British Airways has become the latest airline to offer a so-called basic economy fare on their long-haul flights in a bid to compete with their low cost airline competitors as well as addressing traveller demand for cheaper way to get to their destination.
The long haul low cost model is becoming wide-spread across the sector and passengers opting for the new BA economy basic fare will not be able to check in any luggage and will be allocated seats randomly, except in the case of families. Yet, they will still be able to enjoy free meals and drinks. Those wishing to select their seat will have to pay £20 each way and up to £80 return to check-in luggage.
The lowest fare rolled out under the new pricing last Wednesday was from London to Dubai, which stands at £143 one way.
BA said that the cheaper ticket will be introduced on the routes from London to Austin, Boston, Delhi, Denver, Dubai, Hong Kong, Oakland, Philadelphia, Punta Cana and Singapore. If the fares are successful, the company will introduce them for more destinations, including routes such as London-New York.
According to GlobalData’s consumer survey, cost is the most important factor for consumers when choosing an airline when they go on holiday; 58% argued that cost is very important when choosing an airline, followed by comfort (44%) and reputation (34%).
For some years consumers have been turning away from spending on goods towards spending on experiences. Travel is often the key experience spend for consumers, especially for the millennial generation seeking life changing travel experiences that enable them to better explore the world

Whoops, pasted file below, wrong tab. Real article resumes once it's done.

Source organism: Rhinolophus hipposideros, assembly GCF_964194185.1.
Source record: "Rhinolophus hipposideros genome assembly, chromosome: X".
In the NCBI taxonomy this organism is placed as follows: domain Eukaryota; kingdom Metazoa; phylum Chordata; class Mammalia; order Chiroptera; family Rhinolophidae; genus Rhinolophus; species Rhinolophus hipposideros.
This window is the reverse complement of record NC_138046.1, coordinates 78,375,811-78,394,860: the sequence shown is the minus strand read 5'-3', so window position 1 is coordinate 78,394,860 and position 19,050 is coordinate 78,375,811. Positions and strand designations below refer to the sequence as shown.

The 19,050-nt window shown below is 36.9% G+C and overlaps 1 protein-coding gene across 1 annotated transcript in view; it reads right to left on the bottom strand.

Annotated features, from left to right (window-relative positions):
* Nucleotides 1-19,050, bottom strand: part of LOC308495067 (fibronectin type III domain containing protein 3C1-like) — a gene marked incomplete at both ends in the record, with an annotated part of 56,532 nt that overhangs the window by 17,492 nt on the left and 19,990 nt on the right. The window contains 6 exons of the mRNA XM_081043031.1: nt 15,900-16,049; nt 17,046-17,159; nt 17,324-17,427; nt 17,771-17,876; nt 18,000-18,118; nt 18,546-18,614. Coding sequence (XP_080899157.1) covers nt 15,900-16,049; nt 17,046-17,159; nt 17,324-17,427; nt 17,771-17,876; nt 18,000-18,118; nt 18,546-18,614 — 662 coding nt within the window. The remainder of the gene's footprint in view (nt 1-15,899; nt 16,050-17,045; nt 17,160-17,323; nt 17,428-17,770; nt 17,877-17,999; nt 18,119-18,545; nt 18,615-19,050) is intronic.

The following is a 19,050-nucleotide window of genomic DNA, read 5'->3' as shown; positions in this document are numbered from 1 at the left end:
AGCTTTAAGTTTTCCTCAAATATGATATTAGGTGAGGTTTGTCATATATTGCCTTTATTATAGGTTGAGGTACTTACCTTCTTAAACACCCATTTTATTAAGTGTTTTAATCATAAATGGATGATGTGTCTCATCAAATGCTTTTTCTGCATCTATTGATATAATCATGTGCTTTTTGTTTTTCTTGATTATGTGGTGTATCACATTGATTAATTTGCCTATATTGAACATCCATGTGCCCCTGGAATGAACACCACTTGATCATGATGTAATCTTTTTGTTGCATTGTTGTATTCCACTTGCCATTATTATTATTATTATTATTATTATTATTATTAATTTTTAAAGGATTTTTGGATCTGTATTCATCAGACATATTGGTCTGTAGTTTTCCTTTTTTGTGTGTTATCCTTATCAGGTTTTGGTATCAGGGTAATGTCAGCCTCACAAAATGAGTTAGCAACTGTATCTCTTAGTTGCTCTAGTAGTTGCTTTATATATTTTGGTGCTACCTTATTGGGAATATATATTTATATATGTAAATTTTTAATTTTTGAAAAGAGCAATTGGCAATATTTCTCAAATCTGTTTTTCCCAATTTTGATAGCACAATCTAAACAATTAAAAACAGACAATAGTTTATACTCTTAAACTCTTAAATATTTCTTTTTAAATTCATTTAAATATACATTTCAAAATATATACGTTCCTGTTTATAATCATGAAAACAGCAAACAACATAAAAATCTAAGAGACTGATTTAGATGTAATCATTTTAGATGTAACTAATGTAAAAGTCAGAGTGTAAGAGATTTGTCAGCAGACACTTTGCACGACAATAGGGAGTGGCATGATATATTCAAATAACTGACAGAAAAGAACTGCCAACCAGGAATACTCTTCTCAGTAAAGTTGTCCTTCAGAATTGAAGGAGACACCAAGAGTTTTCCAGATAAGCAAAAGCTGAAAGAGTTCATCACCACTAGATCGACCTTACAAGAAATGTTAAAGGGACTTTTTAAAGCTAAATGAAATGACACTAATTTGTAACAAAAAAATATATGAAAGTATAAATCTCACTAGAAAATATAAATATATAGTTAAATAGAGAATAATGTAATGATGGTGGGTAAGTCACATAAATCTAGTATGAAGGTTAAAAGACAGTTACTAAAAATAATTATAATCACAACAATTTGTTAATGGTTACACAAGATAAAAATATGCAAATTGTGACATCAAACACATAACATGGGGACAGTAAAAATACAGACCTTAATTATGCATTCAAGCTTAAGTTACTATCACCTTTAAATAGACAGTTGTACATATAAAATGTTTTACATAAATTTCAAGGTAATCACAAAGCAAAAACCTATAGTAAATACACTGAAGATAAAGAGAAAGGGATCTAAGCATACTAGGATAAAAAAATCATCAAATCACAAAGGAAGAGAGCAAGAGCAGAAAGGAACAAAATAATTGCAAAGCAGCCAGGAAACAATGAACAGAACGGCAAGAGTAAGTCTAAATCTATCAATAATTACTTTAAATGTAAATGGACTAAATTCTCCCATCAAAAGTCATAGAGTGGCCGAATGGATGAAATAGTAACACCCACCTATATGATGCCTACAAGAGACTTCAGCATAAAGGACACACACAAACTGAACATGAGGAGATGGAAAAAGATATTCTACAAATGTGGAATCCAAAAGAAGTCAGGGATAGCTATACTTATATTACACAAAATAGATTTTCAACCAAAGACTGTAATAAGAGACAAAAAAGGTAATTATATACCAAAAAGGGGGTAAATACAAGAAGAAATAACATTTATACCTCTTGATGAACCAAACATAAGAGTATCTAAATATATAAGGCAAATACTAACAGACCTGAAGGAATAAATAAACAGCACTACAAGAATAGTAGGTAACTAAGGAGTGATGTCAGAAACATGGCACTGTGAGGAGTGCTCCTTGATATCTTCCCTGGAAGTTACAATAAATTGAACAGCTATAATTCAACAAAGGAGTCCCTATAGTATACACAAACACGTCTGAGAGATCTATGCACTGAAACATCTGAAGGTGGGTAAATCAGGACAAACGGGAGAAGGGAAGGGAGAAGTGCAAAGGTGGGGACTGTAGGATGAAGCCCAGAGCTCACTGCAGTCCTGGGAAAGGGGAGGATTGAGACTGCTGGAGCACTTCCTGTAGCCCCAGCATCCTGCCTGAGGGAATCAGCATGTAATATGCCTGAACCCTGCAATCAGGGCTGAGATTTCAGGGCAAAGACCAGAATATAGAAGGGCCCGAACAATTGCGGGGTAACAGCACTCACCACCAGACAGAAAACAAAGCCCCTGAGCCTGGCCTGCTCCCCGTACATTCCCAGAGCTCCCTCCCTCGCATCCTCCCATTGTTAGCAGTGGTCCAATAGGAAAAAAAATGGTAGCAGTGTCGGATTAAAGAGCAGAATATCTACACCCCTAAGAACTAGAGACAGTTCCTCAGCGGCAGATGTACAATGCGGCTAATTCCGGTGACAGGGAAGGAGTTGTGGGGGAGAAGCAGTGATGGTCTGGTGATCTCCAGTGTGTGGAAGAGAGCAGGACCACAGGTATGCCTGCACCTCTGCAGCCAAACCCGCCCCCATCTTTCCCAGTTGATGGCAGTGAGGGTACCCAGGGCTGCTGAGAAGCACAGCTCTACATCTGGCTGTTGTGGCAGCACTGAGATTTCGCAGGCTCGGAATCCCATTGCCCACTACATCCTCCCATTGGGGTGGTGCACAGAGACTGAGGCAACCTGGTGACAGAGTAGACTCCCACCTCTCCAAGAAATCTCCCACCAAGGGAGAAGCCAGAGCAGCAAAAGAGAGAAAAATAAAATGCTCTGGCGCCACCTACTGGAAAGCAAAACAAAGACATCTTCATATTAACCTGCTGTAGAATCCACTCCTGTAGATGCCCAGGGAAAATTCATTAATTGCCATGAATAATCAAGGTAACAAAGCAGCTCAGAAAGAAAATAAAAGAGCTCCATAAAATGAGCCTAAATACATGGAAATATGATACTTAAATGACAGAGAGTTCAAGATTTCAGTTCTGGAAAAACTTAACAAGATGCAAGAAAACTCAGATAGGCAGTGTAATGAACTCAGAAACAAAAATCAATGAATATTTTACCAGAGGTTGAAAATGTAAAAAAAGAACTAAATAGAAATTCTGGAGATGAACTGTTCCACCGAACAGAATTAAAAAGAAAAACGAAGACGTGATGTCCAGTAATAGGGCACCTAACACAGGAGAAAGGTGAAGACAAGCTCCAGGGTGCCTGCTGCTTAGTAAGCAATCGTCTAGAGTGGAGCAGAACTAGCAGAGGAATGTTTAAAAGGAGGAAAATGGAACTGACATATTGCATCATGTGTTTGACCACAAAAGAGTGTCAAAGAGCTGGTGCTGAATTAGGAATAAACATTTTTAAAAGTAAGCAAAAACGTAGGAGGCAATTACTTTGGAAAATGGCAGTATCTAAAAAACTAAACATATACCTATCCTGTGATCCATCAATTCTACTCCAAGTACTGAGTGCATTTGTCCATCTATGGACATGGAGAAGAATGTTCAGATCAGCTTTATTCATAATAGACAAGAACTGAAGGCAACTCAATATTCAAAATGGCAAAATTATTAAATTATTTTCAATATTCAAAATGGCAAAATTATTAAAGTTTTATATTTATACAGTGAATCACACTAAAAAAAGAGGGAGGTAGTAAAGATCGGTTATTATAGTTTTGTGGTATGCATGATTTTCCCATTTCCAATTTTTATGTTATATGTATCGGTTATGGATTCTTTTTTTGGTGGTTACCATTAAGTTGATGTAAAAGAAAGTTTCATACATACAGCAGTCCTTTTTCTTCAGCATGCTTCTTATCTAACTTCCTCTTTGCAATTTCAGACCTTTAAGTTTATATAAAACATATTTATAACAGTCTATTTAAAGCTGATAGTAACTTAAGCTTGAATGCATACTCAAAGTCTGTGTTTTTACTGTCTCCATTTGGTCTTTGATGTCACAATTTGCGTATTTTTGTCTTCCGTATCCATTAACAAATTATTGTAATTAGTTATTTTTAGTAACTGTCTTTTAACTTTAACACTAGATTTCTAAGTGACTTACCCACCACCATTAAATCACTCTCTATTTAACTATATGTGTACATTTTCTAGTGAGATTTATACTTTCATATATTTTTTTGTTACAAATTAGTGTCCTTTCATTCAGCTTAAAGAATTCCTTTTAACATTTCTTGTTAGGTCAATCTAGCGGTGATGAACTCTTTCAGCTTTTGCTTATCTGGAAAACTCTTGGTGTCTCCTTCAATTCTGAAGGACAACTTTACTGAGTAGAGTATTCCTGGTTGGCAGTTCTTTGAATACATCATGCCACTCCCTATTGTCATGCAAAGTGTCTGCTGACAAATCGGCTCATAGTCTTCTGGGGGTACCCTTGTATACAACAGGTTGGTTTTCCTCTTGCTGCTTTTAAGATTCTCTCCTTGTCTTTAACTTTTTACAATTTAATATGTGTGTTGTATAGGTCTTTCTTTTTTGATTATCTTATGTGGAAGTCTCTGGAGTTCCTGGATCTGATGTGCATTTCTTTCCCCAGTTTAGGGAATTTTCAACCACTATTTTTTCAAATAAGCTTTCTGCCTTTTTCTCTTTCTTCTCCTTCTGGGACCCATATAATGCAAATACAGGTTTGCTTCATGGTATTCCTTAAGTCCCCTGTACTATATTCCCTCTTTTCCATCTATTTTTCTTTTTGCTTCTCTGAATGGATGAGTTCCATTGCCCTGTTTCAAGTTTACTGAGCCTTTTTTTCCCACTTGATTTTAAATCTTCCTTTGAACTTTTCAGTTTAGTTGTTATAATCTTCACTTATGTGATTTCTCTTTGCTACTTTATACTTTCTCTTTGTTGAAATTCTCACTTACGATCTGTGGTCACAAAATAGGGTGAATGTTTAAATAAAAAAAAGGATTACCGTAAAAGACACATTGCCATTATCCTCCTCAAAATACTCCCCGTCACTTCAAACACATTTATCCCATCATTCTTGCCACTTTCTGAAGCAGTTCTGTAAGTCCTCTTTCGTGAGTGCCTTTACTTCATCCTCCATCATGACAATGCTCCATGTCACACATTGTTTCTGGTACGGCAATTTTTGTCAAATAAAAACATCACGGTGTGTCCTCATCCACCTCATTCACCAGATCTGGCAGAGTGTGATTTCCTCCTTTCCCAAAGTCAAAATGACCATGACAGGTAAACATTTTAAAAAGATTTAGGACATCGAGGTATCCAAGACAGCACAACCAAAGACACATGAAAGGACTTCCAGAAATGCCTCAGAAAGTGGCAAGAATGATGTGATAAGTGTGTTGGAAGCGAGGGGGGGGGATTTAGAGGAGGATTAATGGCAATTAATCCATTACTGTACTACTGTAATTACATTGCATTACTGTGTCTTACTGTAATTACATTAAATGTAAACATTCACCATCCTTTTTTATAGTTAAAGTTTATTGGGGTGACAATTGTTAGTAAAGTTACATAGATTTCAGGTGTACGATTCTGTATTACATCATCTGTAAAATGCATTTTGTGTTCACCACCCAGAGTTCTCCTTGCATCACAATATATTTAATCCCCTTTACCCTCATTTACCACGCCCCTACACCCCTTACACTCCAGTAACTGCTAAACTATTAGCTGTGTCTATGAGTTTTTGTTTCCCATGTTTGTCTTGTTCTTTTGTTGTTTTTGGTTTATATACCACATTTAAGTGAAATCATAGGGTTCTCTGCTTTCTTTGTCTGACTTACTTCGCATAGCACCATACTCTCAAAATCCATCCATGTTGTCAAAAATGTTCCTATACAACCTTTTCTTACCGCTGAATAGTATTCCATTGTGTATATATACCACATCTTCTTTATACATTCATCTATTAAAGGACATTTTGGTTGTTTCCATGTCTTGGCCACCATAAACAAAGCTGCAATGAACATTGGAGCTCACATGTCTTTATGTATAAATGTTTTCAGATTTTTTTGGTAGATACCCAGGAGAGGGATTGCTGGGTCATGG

The way people see air travel are also changing. In the past, air travel was more of a luxury treat. However, a growing number of people see flights just as a means of getting to a destination, where the actual adventure begins. Therefore, what really matters to travellers are cheap and easy transport and a large variety of routes.
A growing number of airlines are already responding to consumers’ quest for affordability by introducing cheaper offerings like Norwegian, Canada’s Westjet and Iceland’s Wow Air as well as Virgin Atlantic.
British Airways sister companies Iberia and Finnair are expecting to roll out more fragmented fare options soon.
While trans-Atlantic flights have somewhat retained the glamour of travel when compared to short haul routes, they are fast transforming towards offering a bare-bones experience, proving once more that competition is the most powerful means to reduce market inefficiencies, while meeting the actual needs of consumers.
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